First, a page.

Surnames: Bull, Hills, Howell
I have been searching for the family of Albert Henry Hills born Dec 9, 1911. He married Lavinia L. Bull Aug 25, 1934 in Surrey South Easton. They had two children - a daughter Lynda Lavinia and a son ? Kenneth or David (can't seem to find any info on him) - he was supposed to have gone to an aunt to be raised. Albert H. Hills died and Lavinia remarried a Thomas James Howell (we have been in touch with the Howell family only to find that Lavinia passed away a few years ago.

Would appreciate any info you might have.

Re: Hills name history

Posted: 1362071818000
Classification: Query
Surnames: Hills Carman Borall

I have an Albert Henry Hills in my family tree, born 1911 in Redhill, Surrey. He was the older brother of my grandfather Leslie Claude Hills and I believe there were 8 or 9 children in total. His father was Walter Edward Hills son of Reuben Hills and his mother is Isabel Maria Hills (maiden names of Carman and Borall). Walter Edward Hills was born in Croydon abt 1978.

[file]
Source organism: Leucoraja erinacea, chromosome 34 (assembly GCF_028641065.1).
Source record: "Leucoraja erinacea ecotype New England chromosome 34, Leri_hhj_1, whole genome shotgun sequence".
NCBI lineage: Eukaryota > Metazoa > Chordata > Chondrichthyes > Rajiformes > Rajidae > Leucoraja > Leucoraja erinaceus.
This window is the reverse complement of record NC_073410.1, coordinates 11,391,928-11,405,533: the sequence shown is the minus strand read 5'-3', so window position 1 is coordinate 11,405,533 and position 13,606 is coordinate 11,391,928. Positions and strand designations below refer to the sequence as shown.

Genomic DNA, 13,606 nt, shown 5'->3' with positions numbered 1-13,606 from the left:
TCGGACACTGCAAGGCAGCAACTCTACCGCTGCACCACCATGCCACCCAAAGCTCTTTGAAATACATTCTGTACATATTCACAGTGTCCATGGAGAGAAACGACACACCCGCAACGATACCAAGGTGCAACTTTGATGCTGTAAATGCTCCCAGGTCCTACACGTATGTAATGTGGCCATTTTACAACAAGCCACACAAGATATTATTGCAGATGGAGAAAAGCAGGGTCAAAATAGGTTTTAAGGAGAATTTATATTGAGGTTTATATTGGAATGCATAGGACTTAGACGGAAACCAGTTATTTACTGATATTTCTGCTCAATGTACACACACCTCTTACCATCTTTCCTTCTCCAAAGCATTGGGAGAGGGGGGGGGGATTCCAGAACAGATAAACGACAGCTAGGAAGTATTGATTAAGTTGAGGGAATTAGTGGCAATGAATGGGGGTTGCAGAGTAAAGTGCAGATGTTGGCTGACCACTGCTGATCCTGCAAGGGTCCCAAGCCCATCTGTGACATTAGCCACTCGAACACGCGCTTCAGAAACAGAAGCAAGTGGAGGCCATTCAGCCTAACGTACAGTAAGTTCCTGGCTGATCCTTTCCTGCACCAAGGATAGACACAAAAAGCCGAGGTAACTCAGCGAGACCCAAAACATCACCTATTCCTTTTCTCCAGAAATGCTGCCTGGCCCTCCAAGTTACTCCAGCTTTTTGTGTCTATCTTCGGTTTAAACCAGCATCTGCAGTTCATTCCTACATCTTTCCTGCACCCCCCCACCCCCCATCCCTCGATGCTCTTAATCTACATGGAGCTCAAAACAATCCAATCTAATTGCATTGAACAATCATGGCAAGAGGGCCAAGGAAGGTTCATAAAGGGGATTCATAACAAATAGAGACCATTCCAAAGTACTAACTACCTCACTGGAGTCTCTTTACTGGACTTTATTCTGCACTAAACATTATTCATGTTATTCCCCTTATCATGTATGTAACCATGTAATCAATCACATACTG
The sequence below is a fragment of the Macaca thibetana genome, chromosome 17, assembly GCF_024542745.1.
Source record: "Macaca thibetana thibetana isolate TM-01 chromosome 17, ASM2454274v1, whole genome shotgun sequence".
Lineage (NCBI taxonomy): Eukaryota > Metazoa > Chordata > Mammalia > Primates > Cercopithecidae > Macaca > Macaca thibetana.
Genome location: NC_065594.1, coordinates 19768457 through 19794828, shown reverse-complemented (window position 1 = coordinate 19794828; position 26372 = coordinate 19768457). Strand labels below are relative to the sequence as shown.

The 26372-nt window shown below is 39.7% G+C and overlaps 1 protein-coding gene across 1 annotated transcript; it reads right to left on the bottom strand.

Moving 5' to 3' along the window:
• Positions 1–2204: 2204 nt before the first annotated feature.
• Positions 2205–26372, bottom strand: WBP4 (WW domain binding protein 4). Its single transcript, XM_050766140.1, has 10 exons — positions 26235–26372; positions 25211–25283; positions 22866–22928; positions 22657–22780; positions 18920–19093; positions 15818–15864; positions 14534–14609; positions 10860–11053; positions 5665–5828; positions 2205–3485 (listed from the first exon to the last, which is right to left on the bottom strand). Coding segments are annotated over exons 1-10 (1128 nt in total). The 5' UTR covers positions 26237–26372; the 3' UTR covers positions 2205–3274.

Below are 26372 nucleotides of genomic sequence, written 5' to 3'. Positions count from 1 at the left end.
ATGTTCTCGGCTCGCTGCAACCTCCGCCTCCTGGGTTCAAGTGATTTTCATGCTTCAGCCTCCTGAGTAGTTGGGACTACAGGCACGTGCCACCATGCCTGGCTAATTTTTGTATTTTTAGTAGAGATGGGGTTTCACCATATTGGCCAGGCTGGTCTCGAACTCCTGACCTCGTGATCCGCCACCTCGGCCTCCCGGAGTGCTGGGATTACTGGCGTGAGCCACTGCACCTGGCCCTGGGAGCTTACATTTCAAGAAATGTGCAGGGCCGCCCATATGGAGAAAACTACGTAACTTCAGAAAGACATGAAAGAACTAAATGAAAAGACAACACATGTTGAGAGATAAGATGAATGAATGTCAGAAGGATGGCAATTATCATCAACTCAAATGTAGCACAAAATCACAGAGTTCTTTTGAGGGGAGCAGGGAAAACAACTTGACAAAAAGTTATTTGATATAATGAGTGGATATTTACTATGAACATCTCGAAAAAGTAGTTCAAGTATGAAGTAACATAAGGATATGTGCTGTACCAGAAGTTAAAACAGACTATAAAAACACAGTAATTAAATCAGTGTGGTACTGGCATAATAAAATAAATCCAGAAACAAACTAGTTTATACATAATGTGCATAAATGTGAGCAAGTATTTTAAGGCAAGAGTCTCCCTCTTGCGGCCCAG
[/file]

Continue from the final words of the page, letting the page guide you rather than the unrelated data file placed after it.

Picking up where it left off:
Hope this helps


Re: Hills name history

Posted: 1362199164000
Classification: Query
Wanted to update my earlier entry and correct some of the information given.

In the Western World surnames were uncommon until the 12th, 13th and later centuries. Communities were small and there was little need to differentiate between families. But there were some exceptions. Hills seems (or could be) one of those names that dates far back in History.

We know that from several different sources.

Hastead's History of Kent lists a number of properties that were traced to centuries of ownership by a family then known as Hills but said to earlier be de Helles. Hastead traces the family to ownership of Helles Court (Ash Next Sandwich), Darenth Manor with its chapel de Helles and to Eggarton Manor said to have come to the de Helles as a gift from their kinsman David of Stratbogie, Earl of Athol, a Scotish title equivalent to today's Prince of Wales.

Outside of the properties- Helles Court seems to have been an original holding that was sold in the 1470's; Darenth Manor was held bron the 1100's to the 1600's; Eggarton Manor at Godmersham seems to have come and gone in family ownership with Edward Knight having demolished the medieval manor at some point prior to it's reconstruction. There are some historical connections of some matter.